Kit sound Hive Evolution £130
FOR Balanced presentation; decent detail; build quality AGAINST Needs more muscle and tauter bass; edgy high end
The Kitsound name may not be familiar to you, but like as not it will be soon. The Hive Evolution is, at time of writing, one of 26 portable speakers currently ranged on the company’s UK website – so expect to see one in or on a store near you during 2017.
What may prove more of a challenge is immediately recognising one of these 26 speakers as a Kitsound product. The various visual styles offered are, shall we say, disparate. Check out, for example, the portable radio-aping, entirely-madeof-wood, Kitsound Soul. Or the Invader, which, to our eyes, looks a lot like the plug to an airbed or dinghy.
Our feeling is that Kitsound is trying to please everyone all at the same time – but not necessarily with the same product. So whom is the Hive Evolution aiming to satisfy? The price – it’s one of its maker’s most expensive portable speakers – and build make us think it’s going for the more discerning buyer.
The aluminium chassis is a good start. Cool to the touch, it carries an air of quality and it’s one of the better-looking units in its price bracket. Not just that, it appears durable and robust too.
Take a peek round the back of the Hive’s honeycombed front and you’ll find an almost-matching fascia, with the addition of space for charging its battery, plus connecting devices via the bundled 3.5mm aux-in cable. In addition to omnipresent Bluetooth, you can use NFC for easy pairing, assuming your partnering device is suitably equipped. The supplied carry-case is a nice touch too, and the package includes slot-on global adapters for foreign climes and their oddly shaped mains sockets.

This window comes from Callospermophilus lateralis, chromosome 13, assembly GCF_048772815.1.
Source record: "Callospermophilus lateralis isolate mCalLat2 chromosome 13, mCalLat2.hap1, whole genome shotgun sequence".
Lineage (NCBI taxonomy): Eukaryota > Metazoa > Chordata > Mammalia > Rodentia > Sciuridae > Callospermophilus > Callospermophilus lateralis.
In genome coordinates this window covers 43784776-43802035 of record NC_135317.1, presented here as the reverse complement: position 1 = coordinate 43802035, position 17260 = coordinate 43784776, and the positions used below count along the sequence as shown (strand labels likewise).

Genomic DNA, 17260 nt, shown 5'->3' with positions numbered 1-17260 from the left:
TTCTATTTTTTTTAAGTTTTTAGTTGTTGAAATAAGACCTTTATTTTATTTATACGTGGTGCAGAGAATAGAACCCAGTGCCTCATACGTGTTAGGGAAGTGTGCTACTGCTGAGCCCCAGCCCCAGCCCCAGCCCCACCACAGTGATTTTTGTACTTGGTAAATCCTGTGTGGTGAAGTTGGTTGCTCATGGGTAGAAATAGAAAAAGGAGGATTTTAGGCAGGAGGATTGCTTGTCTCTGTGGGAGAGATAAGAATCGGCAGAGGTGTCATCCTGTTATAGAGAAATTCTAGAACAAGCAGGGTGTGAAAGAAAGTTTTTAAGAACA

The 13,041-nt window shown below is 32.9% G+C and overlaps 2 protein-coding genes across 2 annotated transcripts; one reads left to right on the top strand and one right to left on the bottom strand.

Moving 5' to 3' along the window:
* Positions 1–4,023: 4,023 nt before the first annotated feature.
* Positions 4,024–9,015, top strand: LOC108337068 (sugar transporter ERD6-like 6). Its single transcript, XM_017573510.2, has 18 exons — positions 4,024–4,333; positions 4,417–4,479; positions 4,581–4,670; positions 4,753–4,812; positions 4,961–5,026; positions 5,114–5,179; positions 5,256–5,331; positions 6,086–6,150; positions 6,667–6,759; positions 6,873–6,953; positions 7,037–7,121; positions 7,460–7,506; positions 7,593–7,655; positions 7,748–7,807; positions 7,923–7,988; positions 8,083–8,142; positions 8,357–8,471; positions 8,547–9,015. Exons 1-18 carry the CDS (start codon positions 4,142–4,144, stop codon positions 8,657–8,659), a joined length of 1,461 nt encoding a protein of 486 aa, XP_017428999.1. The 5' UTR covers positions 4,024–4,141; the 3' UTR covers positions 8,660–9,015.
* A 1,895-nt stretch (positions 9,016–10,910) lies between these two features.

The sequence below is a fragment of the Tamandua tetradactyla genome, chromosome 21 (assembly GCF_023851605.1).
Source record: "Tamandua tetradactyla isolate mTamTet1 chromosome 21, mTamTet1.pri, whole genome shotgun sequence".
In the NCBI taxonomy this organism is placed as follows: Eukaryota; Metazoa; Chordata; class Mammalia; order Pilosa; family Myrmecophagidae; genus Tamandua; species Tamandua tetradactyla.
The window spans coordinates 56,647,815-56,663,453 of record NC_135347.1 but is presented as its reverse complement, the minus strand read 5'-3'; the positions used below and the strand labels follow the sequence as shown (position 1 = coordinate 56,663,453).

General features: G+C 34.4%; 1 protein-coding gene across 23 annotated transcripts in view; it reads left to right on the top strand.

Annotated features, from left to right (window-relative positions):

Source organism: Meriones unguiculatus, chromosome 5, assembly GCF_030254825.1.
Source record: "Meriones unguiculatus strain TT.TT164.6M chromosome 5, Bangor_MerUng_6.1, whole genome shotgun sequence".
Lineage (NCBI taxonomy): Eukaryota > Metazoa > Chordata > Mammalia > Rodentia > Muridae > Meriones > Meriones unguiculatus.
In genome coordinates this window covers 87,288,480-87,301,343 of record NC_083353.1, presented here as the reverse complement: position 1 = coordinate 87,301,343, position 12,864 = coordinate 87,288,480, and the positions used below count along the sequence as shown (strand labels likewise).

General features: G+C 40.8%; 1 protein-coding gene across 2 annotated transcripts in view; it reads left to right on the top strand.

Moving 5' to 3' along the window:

To help deliver your portable’s audio, the Hive Evolution houses a 20W
“The bass configuration creates a sound bigger than the uninitiated may at first expect”
amplifier driving two 40mm speakers and a pair of passive bass radiators. The ‘look at our passive radiators’ line is a popular one in the world of portablespeaker marketing, and a dual set-up is no longer uncommon. Less common is a speaker that skilfully harnesses its technical features and fully delivers on the maker’s claims.
And here the Hive Evolution doesn’t quite deliver the promised ‘perfect acoustic balance’. That bass configuration does create a sound bigger than the uninitiated may at first expect, but we’d like even more reach and spread. Jimmy Scott’s Nothing Compares 2 U cover is always a good listen, but here we’d like a little more reach with those bass notes. More definition, too.
A little edgy
Scott’s cover of Prince’s tune also exposes the Hive Evolution’s uppermidrange and treble. There is an edge to some of the vocals; just a little hardness that’s not present with the likes of the Award-winners in this category. This is not a trait scarce in sub-£150 Bluetooth speakers – the designers are working within pretty strict budgets after all – but it can definitely be avoided.
This Kitsound speaker does lots right, though. Its balance, though not ‘acoustically perfect’, is enjoyable. And levels of detail impress – listen out for the gentle percussion on Scott’s track and it’s there, well presented. Momentum, when not weighed back by deeper bass, is also fine, so pacier tracks aren’t held back.
Mark of progress
The Kitsound Hive Evolution is an example of how far three-star portable Bluetooth speakers have come. Rewind a few years and this likeable unit would have rated higher. But up against products such as the JBL Charge 2+, the Cambridge Yoyo (S) and even the (significantly cheaper, but remarkably capable) Ultimate Ears Roll 2, it can’t quite justify its £130 asking price.
Distinctive design is a hallmark of Kitsound gear. The Hive is well built, too
The battery-charging point, aux-in and power button are set on the rear fascia